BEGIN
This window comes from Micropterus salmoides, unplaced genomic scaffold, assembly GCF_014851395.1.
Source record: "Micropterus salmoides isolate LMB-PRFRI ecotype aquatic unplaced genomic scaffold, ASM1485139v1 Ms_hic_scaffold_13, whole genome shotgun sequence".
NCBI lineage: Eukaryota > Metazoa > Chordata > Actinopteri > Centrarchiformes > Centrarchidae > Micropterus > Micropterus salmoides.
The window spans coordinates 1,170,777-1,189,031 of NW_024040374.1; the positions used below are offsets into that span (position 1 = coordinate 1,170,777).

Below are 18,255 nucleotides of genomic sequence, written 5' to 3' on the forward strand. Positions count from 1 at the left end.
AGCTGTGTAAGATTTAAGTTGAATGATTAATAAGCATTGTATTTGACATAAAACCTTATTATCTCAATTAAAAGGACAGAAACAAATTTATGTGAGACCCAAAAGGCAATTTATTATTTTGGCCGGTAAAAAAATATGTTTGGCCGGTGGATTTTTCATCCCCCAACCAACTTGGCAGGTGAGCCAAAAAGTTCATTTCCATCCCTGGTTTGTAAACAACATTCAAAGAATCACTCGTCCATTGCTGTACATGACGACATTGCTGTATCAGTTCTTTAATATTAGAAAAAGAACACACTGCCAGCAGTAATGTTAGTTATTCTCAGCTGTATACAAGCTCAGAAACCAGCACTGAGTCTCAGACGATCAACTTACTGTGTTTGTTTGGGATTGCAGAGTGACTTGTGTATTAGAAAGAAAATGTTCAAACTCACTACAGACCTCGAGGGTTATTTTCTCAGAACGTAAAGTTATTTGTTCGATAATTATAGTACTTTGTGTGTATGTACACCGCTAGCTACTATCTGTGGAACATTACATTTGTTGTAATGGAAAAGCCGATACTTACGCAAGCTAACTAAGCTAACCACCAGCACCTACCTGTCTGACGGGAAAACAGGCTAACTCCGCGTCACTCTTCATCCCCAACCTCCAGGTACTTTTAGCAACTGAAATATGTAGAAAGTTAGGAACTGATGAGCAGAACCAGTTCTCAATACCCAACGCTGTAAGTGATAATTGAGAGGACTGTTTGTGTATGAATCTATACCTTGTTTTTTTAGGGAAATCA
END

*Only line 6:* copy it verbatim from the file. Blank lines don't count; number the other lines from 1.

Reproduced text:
AGCTGTGTAAGATTTAAGTTGAATGATTAATAAGCATTGTATTTGACATAAAACCTTATTATCTCAATTAAAAGGACAGAAACAAATTTATGTGAGACCCAAAAGGCAATTTATTATTTTGGCCGGTAAAAAAATATGTTTGGCCGGTGGATTTTTCATCCCCCAACCAACTTGGCAGGTGAGCCAAAAAGTTCATTTCCATCCCTGGTTTGTAAACAACATTCAAAGAATCACTCGTCCATTGCTGTACATGACGACATTGCTGTATCAGTTCTTTAATATTAGAAAAAGAACACACTGCCAGCAGTAATGTTAGTTATTCTCAGCTGTATACAAGCTCAGAAACCAGCACTGAGTCTCAGACGATCAACTTACTGTGTTTGTTTGGGATTGCAGAGTGACTTGTGTATTAGAAAGAAAATGTTCAAACTCACTACAGACCTCGAGGGTTATTTTCTCAGAACGTAAAGTTATTTGTTCGATAATTATAGTACTTTGTGTGTATGTACACCGCTAGCTACTATCTGTGGAACATTACATTTGTTGTAATGGAAAAGCCGATACTTACGCAAGCTAACTAAGCTAACCACCAGCACCTACCTGTCTGACGGGAAAACAGGCTAACTCCGCGTCACTCTTCATCCCCAACCTCCAGGTACTTTTAGCAACTGAAATATGTAGAAAGTTAGGAACTGATGAGCAGAACCAGTTCTCAATACCCAACGCTGTAAGTGATAATTGAGAGGACTGTTTGTGTATGAATCTATACCTTGTTTTTTTAGGGAAATCA